"Bioinformatics," Dr. Kolchenko explains, "is about expanding the understanding of complex systems, such as molecular structures and the foundations of life, through computer processing of relevant information.
"Twenty years ago the field did not exist," he continues. "It started with the Human Genome Project, which produced an avalanche of data and required urgent development of special computer tools for data storage and analysis. Bioinformatics allows us to find solutions to the ultimate mystery of life."
Kolchenko, who resides in Bay Ridge, embodies the connection between science, mathematics, and music; he holds a doctorate in physiology and a medical degree from Kiev Medical University, in addition to a master's degree in mathematics from Kiev State University and an associate degree in music from Kiev College of Culture and Education.
Awarded the title of Laureate of the 2007 International Bulat Okudzhava Song Competition (named for the Russian equivalent of America's Bob Dylan), he is equally adept at playing guitar and singing poetry (his own and others') as he is at researching, writing about and teaching bioinformatics.
Kiev-born Kolchenko, who has been a musician since childhood, has more than 100 songs and three CDs to his credit. The Bay Ridge resident has performed at several city venues, including Brooklyn Public Library branches in Gravesend, Homecrest and Brighton Beach.
How did Kolchenko move from music to biosensors and biology in general? After earning his MD degree, says Kolchenko, "I headed the diagnostics lab at Kiev Institute of Cardiovascular Surgery, where my mentor was Nikolay Amosov. He was a famous surgeon, writer and scientist interested in computer modeling of complex systems, from cells to the human body, as well as the mind and society. He motivated me to earn a master of science degree in math."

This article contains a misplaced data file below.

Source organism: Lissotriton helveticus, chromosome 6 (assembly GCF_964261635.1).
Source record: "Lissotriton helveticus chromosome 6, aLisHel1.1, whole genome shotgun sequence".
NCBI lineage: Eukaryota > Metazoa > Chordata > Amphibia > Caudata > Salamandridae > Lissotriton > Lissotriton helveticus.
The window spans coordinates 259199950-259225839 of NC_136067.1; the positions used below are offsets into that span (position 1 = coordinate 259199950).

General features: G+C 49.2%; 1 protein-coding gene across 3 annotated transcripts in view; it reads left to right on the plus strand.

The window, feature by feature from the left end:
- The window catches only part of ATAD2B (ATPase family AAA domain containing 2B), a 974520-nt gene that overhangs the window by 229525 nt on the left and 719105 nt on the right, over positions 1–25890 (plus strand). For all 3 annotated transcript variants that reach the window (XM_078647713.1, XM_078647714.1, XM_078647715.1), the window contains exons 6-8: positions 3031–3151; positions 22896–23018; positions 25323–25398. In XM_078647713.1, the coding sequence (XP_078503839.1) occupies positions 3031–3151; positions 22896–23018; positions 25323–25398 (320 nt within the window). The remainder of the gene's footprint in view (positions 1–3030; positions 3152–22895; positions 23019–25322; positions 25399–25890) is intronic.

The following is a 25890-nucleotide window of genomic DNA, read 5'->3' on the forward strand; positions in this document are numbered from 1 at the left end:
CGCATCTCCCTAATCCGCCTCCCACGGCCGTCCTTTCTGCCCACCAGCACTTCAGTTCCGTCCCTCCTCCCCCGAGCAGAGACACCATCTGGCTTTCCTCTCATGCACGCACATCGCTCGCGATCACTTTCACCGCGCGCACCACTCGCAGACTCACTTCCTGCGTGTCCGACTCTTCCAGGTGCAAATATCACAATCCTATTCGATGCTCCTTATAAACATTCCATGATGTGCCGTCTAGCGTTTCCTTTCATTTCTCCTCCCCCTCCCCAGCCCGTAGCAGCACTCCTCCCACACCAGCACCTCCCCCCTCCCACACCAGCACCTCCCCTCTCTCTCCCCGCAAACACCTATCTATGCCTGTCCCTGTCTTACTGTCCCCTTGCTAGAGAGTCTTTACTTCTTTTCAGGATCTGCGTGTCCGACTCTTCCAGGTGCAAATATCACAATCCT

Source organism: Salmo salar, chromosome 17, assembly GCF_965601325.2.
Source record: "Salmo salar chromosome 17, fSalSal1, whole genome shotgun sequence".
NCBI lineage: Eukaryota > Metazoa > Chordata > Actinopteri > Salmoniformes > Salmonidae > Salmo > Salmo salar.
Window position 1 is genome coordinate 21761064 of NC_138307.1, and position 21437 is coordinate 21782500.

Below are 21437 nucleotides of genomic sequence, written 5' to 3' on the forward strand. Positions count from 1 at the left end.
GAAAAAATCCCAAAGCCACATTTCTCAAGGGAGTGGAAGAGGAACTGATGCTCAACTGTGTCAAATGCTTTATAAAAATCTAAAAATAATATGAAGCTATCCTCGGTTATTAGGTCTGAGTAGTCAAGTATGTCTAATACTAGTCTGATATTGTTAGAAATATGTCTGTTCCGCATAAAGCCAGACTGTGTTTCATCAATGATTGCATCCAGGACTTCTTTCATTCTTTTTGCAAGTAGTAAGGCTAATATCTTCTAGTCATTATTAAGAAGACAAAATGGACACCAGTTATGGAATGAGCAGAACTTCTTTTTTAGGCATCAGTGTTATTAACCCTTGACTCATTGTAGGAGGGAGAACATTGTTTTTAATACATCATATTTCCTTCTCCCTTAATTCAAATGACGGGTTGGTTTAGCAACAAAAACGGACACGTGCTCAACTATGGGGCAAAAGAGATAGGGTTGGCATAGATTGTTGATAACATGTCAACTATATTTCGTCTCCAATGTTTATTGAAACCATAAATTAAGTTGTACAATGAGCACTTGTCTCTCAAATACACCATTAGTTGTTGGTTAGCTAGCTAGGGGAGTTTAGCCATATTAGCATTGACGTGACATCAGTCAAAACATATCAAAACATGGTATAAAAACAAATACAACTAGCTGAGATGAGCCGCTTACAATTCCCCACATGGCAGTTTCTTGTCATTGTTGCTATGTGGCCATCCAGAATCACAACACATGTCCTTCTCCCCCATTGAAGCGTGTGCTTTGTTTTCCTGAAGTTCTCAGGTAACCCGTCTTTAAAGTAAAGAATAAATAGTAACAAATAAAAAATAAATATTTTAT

In 1994, Kolchenko moved to the U.S. Two years later he joined City Tech, first as an adjunct and eventually as a tenure-track assistant professor. Along the way he has taught courses in anatomy and physiology, general biology, human biology and pathophysiology in addition to bioinformatics.
Kolchenko has always been passionate about education, and for ten years he penned a column in Moscow's pedagogical paper, First of September (traditionally the first day of school in Russia). Particularly rewarding for Kolchenko was his participation in the 9th and 10th Conferences on Student-centered Education and Collaborative Learning, held in Moscow.
"In 2005 I presented a seminar called 'Online Culture in Education: American Experience,' and in 2006 a seminar titled 'Education through Collaboration (Pedagogy of Collaboration) in the Western Practice,'" he says.
Kolchenko, whose songs may be heard here, regularly performs on the City Tech campus.